A number of cell death pathways have been recognized. Though apoptosis and autophagy have been well characterized, programmed necrosis has recently received attention and may provide clinical alternatives to suppress resistant tumors. Necrosis is primarily characterized by large-scale permeabilization, swelling, and rupture of cell membranes and the release of pro-inflammatory cytokines. Traditionally, necrosis in cancer cells has been indicative of poor prognoses, as chronic inflammation was found to encourage tumor growth. Yet, many antitumor effects associated with necrosis have been discovered in certain settings, such as the formation of an effective antitumor immune response. In this way, finding ways to attenuate the pro-tumor effects of necrosis while engaging the antitumor pathways via drugs, radiation, and sensitization may prove valuable as a clinical focus for the future. We hypothesize that the use of Bcl-2 inhibitors may enhance necrotic death characterized by inflammation and antitumor immunity. In this article, we briefly review apoptosis and autophagy and reason how necrosis may be a suitable alternative therapeutic endpoint. We then highlight novel inhibitors of Bcl-2 that may provide clinical application of our hypothesis in the future.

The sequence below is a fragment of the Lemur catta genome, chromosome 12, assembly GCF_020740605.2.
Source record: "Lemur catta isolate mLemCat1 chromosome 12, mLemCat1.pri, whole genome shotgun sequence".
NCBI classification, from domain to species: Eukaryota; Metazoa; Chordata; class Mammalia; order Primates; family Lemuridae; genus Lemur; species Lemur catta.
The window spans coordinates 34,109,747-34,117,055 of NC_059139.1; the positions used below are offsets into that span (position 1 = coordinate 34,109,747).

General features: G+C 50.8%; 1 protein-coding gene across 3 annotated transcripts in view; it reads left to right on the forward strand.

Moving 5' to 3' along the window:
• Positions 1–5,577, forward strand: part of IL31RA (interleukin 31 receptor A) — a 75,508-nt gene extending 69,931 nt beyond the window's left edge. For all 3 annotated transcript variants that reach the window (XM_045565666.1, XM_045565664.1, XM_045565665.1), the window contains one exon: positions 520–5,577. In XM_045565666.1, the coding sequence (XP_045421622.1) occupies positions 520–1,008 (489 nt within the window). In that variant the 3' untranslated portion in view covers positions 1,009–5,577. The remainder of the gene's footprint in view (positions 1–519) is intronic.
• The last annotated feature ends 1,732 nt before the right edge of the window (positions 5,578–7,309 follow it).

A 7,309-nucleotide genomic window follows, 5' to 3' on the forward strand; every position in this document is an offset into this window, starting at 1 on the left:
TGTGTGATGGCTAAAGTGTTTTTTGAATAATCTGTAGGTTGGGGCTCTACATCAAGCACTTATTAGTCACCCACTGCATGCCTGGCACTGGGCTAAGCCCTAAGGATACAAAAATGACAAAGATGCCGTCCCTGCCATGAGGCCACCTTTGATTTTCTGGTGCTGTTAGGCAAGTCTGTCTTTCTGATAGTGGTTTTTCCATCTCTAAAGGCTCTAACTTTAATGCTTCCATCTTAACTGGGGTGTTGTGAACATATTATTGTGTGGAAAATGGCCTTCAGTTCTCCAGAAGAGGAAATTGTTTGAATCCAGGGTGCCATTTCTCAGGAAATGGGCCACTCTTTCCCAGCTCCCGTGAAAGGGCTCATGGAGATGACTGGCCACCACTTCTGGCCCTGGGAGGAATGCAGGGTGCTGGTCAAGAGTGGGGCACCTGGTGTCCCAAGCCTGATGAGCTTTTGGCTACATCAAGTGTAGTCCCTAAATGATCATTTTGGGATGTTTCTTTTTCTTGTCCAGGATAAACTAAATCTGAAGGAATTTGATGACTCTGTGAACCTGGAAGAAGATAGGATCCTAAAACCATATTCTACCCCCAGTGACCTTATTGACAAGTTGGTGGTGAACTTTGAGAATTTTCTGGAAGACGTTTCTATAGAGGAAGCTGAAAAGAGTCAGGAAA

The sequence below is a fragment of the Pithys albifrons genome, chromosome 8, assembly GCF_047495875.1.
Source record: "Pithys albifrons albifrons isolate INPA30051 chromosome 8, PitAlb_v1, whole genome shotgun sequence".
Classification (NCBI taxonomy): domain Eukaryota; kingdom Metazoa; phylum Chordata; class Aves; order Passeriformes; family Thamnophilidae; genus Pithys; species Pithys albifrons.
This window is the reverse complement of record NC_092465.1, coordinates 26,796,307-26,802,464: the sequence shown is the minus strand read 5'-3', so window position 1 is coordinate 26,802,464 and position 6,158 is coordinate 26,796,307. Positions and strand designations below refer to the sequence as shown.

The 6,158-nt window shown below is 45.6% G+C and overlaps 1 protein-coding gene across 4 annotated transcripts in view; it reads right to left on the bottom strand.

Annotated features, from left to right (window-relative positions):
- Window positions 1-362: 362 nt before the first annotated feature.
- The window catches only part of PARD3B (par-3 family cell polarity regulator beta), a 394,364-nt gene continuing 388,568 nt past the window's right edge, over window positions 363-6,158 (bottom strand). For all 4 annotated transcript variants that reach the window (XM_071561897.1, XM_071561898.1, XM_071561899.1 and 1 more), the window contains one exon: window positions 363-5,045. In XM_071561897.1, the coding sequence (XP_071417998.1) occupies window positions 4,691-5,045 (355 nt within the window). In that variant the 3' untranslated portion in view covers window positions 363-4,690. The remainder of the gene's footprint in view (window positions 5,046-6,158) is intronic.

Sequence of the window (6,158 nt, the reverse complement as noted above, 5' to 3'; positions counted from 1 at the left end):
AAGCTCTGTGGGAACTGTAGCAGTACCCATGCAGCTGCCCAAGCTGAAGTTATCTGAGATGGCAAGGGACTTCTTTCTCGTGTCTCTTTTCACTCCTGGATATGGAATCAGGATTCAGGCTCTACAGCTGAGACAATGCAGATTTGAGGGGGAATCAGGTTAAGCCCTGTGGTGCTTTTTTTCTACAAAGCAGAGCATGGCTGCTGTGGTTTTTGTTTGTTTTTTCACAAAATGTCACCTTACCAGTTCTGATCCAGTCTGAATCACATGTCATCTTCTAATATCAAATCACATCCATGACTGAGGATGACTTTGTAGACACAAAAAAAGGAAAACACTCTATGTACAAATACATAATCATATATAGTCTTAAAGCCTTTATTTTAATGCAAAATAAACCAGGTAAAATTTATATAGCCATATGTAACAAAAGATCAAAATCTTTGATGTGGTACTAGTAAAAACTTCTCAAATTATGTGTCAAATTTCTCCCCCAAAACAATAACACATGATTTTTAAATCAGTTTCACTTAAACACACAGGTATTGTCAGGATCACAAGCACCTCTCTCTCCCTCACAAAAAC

ASJC Scopus subject areas
- Cancer Research